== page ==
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Simple Python packaging

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For Python packages without binary extensions and fairly simple builds can use a modern build system instead of the classic but verbose setuptools and setup.py. The one you select doesn’t really matter that much; they all use a standard configuration language specified in PEP 621. The PyPA’s Flit is a great option. In the future, scikit-build and meson may support this sort of configuration, enabling binary extension packages to benefit too. These PEP 621 tools currently include Hatch, PDM, Flit, Trampolim, Whey, and Setuptools. Poetry will eventually gain support in 2.0.

Binaries mostly are unsupported in existing PEP 621 tools, though better support is coming.

Classic files

These systems do not use or require setup.py, setup.cfg, or MANIFEST.in. Those are for setuptools.

SDist compatibility

Some systems produce a compatibility setup.py to allow use in very old environments, but there is not much need for this - 99% of users of pure Python packages will simply get the wheel - you have to ask for the SDist, and if you do, you are probably a package manager and know what you are doing. And if you are, you need to support modern style builds now; the PyPA packages are starting to drop setup.py’s.

Selecting a backend

Backends handle metadata the same way, so the choice comes down to how you specify what files go into an SDist and extra features, like getting a version from VCS.

pyproject.toml: build-system

Packages must have a pyproject.toml file that selects the backend:

[build-system]
requires = ["hatchling>=0.7"]
build-backend = "hatchling.build"

pyproject.toml: project

The metadata is specified in a standards-based (PEP 621) format:

[project]
name = "package"
description = "A great package."
readme = "README.md"
authors = [
  { name = "My Name", email = "me@email.com" },
]
maintainers = [
  { name = "Scikit-HEP", email = "scikit-hep-admins@googlegroups.com" },
]
license = { file = "LICENSE" }
requires-python = ">=3.7"

dependencies = [
  "numpy>=1.13.3",
]

classifiers = [
  "Development Status :: 4 - Beta",
  "License :: OSI Approved :: BSD License",
  "Programming Language :: Python :: 3 :: Only",
  "Programming Language :: Python :: 3.7",
  "Programming Language :: Python :: 3.8",
  "Programming Language :: Python :: 3.9",
  "Programming Language :: Python :: 3.10",
  "Topic :: Scientific/Engineering :: Physics",
]

[project.urls]
Homepage = "https://github.com/scikit-hep/package"
Documentation = "https://package.readthedocs.io/"
"Bug Tracker" = "https://github.com/scikit-hep/package/issues"
Discussions = "https://github.com/scikit-hep/package/discussions"
Changelog = "https://package.readthedocs.io/en/latest/changelog.html"

You can read more about each field, and all allowed fields, in PEP 621, Flit or Whey. Note that “Homepage” is special, and replaces the old url setting.

Package structure

All packages should have a src folder, with the package code residing inside it, such as src/<package>/. This may seem like extra hassle; after all, you can type “python” in the main directory and avoid installing it if you don’t have a src folder! However, this is a bad practice, and it causes several common bugs, such as running pytest and getting the local version instead of the installed version - this obviously tends to break if you build parts of the library or if you access package metadata.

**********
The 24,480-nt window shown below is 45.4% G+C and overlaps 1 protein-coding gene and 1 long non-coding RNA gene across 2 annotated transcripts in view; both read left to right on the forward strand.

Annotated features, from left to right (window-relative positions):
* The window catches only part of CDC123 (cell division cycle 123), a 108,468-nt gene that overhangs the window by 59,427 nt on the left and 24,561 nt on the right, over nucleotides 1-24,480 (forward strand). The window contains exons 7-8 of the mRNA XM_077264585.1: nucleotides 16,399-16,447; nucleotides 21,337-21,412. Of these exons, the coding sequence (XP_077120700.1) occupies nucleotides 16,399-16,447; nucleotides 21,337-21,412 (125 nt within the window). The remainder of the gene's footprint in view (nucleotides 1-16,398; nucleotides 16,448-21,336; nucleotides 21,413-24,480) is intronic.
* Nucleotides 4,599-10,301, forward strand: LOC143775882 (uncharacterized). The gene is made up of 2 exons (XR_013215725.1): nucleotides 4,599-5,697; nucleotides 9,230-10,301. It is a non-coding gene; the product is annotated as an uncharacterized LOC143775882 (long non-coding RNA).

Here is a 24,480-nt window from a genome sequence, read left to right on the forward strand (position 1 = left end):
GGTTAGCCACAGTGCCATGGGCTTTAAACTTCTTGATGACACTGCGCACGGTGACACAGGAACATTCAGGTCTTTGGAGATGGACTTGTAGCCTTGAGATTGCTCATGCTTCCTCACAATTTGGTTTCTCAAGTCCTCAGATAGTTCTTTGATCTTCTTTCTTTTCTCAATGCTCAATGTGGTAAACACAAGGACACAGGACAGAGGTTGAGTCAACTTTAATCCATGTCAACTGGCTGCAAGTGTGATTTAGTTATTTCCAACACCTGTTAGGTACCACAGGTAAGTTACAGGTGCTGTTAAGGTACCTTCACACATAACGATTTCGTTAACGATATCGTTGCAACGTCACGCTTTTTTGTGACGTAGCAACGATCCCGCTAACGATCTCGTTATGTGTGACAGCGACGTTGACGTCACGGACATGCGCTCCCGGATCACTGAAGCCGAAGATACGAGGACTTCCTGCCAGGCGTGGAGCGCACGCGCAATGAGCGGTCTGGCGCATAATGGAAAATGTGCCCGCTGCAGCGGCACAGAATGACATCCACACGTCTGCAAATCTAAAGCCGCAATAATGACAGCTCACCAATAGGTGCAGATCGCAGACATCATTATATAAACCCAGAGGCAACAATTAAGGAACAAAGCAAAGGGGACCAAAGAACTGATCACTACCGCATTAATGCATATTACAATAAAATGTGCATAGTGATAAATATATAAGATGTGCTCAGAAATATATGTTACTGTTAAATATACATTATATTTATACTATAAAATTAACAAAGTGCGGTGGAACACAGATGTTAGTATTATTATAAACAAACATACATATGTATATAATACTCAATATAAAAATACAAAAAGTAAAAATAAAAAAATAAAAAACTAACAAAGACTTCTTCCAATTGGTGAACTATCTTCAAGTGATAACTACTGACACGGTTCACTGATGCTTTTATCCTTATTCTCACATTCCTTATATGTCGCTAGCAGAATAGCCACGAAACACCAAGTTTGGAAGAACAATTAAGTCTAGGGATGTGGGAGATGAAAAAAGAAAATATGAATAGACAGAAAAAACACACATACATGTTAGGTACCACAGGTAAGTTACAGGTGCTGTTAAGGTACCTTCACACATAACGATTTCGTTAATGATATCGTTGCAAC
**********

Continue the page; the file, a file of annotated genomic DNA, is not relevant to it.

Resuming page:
This sadly is not part of the standard metadata in [project], so it depends on what backend you you use. Flit, Hatch, PDM, and (experimental) setuptools use automatic detection, while Trampolim and whey do not, requiring a tool setting.

Versioning

You can specify the version manually (as shown in the example), but the backends usually provide some automatic features to help you avoid this. Flit will pull this from a file if you ask it to. PDM can be instructed to look in a file or use git. Trampolim can be instructed to use Git.

Including/excluding files in the SDist

This is tool specific. Hatchling info here. Flit info here. PDM info here. Whey info here.

Warning for Flit

Flit will not use VCS (like git) to populate the SDist if you use standard tooling, even if it can do that using its own tooling. So make sure you list explicit include/exclude rules, and test the contents:

# Show SDist contents
tar -tvf dist/*.tar.gz
# Show wheel contents
unzip -l dist/*.whl

Extras

It is recommended to use extras instead of or in addition to making requirement files. These extras a) correctly interact with install requires and other built-in tools, b) are available directly when installing via PyPI, and c) are allowed in requirements.txt, install_requires, pyproject.toml, and most other places requirements are passed.

Here is an example of a simple extras:

[project.optional-dependencies]
test = [
  "pytest >=6.0",
]
mpl = [
  "matplotlib >=2.0",
]

Self dependencies can be used by using the name of the package, such as dev = ["package[test,examples]"], but this requires Pip 21.2 or newer. We recommend providing at least test, docs, and dev.